Rob Morgan
Rob Morgan
CTO & Founder BrightfameMay 28th, 2018 - 3 min read.

Defining your Engineering Team's Core Values

Core Values

At many large startups and organizations, I often see a set of core values that drive the culture embedded within the company. These values generally cover open discussions, hiring, customer satisfaction, management strategies to constant growth and learning. However, more often than not, that culture does not transcend properly into the engineering team. In order to build a great engineering culture, engineers should build on top of the existing core company values and address their own specific needs as an engineering team.

This may take place first with a meeting between all responsible team members. It is important to listen to everyone’s opinion and realize what is important to him or her. It might be topics and concepts like working remotely, deploying more frequently or adopting bleeding edge technologies to more abstract arguments like tabs versus spaces. Whatever the case I think its important teams write down and agree on a set of values that drive their engineering practices and culture moving forwards.

Defining the Core Values

To give an example, a startup I worked with recently decided the following values were important to their engineering team:

  • Openness to adopt any tool, language or technology (i.e: being able to program in any language they liked as long as the code was concise and readable).
  • Tabs are the enemy (unless a language such as Go enforces them).
  • Constant feedback and sharing of knowledge.
  • Working where-ever and wearing whatever makes you feel the most comfortable.
  • Being available during the company’s core working hours.
  • Being able to explore new ideas during company time.
  • Having a responsibility for customer satisfaction.
  • Having the freedom to do anything you want as long as you are responsible for it.

Prior to defining the engineering culture a lot of time was spent in alignment meetings debating the choice of specific frameworks, tools, and technologies. More often than not, none of these meetings had any tangible outcome and it was obvious a lot of time was being wasted. After sitting down together as a team we quickly went around in a SCRUM retrospective format and placed sticky notes on the wall with the concepts and values that were important to us.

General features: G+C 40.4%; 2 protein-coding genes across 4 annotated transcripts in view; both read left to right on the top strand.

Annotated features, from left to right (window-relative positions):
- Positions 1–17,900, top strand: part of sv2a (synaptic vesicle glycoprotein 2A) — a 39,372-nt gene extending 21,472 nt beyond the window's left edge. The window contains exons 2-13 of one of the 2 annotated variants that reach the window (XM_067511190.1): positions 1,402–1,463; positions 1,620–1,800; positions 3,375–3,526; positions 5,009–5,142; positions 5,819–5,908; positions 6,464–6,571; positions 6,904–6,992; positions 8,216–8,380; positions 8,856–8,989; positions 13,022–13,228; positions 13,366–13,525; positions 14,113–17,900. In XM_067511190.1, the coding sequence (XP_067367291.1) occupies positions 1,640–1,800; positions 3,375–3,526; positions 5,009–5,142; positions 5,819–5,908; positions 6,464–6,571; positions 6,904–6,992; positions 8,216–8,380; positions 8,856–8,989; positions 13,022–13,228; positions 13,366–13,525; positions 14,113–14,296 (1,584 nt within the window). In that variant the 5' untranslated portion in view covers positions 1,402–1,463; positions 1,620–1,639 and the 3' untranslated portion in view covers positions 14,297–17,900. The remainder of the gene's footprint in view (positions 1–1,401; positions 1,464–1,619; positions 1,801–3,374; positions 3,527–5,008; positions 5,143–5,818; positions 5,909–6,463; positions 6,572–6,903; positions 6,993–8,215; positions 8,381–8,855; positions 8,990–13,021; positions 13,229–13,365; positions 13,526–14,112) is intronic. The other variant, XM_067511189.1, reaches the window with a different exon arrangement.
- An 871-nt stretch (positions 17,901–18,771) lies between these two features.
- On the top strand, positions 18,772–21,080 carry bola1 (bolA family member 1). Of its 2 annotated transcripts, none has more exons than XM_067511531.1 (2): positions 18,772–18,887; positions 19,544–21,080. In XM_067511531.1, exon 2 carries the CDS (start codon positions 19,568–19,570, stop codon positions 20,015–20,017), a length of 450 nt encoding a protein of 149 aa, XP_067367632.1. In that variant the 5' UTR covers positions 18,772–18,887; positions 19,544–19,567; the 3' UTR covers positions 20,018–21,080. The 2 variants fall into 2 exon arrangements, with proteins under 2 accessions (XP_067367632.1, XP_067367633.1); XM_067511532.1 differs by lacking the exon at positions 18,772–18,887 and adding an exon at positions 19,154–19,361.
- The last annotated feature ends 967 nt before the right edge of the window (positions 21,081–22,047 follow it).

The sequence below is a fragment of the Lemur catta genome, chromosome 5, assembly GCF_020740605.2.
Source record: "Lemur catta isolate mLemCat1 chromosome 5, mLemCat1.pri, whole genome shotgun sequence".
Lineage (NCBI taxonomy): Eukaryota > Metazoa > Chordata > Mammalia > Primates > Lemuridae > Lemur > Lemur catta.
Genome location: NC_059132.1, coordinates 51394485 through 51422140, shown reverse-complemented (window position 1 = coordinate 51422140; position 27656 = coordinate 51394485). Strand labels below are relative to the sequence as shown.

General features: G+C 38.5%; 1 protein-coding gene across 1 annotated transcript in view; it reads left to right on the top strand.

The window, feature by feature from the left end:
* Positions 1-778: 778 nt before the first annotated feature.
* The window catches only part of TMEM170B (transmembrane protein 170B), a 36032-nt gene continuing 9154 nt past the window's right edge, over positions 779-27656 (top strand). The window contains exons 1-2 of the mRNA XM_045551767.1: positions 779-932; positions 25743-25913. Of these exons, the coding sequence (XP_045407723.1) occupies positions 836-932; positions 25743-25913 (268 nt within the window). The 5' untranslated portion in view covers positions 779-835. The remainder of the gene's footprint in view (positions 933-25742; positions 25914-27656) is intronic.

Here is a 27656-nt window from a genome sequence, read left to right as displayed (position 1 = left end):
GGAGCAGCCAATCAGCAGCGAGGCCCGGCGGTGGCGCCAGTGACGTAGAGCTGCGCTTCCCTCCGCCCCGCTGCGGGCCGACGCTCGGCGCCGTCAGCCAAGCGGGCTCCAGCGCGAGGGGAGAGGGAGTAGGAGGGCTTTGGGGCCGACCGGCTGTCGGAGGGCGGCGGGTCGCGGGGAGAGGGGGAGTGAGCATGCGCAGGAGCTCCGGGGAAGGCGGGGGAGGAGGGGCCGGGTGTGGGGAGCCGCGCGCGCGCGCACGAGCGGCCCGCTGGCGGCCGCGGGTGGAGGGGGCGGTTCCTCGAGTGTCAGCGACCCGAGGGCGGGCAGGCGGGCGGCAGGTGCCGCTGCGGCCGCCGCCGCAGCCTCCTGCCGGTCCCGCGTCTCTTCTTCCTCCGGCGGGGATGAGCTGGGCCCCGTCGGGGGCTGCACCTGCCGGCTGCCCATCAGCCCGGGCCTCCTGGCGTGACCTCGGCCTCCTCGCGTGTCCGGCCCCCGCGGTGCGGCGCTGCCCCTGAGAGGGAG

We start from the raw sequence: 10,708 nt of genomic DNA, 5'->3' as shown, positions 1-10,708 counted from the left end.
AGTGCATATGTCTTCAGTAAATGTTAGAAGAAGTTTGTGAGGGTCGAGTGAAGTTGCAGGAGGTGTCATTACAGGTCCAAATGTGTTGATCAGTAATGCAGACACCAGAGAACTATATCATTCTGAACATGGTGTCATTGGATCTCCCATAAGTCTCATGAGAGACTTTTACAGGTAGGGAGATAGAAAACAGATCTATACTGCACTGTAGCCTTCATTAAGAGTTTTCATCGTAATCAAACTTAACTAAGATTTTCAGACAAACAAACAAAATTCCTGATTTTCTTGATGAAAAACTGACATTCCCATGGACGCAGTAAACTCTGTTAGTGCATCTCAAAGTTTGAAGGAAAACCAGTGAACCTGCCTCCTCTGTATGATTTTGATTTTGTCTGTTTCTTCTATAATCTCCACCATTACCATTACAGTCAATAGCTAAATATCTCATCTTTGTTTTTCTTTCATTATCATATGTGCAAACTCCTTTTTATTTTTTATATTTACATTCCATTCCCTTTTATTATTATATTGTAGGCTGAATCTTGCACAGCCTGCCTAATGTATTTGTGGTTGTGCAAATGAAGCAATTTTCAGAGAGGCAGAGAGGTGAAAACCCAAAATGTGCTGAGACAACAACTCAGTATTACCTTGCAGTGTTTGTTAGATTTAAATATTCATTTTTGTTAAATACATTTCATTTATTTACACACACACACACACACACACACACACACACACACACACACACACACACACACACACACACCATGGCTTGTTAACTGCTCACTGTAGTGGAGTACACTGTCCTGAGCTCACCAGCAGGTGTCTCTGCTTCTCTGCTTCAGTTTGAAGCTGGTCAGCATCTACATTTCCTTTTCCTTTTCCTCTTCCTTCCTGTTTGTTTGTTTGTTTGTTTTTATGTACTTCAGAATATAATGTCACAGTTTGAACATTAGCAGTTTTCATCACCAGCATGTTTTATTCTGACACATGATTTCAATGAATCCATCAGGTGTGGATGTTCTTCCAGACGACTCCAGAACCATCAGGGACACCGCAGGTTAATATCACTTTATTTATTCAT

Moving Forwards

After the meeting, the core values were then compiled and printed onto several posters which were placed in the Berlin office. The values were also made available on an internal wiki for remote team members.

As an added benefit we were able to show potential new team members our core engineering values during the interview process. This allowed us to properly manage expectations and really show what is important to our team. We understand that not everybody may be the right fit for our team, but at least the expectations were managed properly up front.

Looking Back

It’s been a few weeks since the engineering team adopted a more formalized process. Looking back we’ve noticed a substantial improvement in the team’s productivity and overall satisfaction. Additionally, the engineers have the added benefit of being able to refer to the values each time they need to make an important decision. I’d thoroughly recommend adopting a set of core values for your own engineering team. We found it can have really positive results.

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Rob Morgan

Written by Rob Morgan who lives and works in Berlin, Germany.
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